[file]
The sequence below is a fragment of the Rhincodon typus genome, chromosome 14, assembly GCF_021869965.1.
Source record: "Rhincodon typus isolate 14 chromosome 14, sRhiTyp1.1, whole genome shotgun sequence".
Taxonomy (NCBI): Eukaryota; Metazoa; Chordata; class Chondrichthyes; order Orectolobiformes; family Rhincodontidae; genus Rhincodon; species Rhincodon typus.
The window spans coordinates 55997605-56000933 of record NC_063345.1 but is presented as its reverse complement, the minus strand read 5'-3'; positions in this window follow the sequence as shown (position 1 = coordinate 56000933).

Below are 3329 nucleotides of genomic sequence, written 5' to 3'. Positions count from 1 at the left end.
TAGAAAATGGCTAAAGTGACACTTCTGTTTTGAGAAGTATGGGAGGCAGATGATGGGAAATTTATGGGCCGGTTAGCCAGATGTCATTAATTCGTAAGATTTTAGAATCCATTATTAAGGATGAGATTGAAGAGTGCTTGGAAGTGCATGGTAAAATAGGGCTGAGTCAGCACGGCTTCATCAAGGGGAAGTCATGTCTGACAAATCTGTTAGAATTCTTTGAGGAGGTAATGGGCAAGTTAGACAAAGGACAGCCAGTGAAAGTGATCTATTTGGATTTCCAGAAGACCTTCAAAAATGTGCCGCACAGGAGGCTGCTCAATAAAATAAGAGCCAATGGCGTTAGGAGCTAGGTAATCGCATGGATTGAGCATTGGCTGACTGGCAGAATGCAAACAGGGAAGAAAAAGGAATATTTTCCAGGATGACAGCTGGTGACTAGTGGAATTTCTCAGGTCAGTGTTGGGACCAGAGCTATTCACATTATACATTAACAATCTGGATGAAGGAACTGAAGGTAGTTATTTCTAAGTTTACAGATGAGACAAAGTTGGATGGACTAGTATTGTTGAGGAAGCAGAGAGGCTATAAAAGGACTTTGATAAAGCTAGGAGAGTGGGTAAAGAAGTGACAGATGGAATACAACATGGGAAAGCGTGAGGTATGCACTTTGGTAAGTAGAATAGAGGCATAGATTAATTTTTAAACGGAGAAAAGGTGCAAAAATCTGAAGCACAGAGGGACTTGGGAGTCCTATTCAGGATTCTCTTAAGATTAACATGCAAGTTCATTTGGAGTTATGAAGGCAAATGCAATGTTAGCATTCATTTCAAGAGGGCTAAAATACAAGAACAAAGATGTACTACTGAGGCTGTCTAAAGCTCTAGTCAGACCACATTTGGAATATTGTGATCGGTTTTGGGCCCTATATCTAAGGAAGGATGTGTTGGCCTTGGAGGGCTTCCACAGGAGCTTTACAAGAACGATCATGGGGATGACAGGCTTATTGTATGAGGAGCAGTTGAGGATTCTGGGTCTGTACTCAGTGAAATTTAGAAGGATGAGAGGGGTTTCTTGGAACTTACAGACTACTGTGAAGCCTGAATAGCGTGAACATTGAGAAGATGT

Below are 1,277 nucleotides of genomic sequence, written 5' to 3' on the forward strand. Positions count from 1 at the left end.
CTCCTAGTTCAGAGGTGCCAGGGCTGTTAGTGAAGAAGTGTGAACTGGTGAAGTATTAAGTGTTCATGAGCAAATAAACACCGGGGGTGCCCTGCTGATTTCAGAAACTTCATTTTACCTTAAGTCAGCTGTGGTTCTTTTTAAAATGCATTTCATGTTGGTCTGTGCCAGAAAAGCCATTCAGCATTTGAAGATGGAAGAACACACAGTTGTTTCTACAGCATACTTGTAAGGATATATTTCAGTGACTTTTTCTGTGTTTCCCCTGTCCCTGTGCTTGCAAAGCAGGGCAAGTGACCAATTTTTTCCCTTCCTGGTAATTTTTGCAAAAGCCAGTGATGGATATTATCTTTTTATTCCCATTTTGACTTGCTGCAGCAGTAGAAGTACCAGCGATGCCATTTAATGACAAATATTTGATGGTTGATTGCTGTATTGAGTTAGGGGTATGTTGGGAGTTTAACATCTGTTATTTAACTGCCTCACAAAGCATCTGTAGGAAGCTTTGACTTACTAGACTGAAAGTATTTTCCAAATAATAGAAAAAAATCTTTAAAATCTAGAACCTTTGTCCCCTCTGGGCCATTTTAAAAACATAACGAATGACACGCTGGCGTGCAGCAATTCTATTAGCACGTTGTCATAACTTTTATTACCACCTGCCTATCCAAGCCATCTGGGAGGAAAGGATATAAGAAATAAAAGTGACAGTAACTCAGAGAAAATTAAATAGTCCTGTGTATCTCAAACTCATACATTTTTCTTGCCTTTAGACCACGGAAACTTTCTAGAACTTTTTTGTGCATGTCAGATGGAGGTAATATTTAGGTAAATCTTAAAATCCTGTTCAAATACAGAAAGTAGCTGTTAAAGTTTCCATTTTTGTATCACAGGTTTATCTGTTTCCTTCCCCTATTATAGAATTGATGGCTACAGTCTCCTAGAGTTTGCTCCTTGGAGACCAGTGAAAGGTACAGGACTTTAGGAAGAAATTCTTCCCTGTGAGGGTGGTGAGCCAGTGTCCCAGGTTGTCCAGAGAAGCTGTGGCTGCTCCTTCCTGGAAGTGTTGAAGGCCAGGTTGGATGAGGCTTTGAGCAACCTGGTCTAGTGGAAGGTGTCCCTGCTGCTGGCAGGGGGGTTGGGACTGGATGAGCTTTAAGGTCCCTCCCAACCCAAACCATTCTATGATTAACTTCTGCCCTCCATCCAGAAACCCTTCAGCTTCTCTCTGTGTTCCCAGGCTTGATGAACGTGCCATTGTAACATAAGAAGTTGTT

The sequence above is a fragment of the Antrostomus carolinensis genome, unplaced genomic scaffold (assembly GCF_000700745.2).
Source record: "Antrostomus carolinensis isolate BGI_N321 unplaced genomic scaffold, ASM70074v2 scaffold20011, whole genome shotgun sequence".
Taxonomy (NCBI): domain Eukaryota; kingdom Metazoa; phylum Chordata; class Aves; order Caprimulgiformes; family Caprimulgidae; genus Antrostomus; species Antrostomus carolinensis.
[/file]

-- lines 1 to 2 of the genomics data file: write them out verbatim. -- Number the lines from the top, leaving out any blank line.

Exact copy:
The sequence below is a fragment of the Rhincodon typus genome, chromosome 14, assembly GCF_021869965.1.
Source record: "Rhincodon typus isolate 14 chromosome 14, sRhiTyp1.1, whole genome shotgun sequence".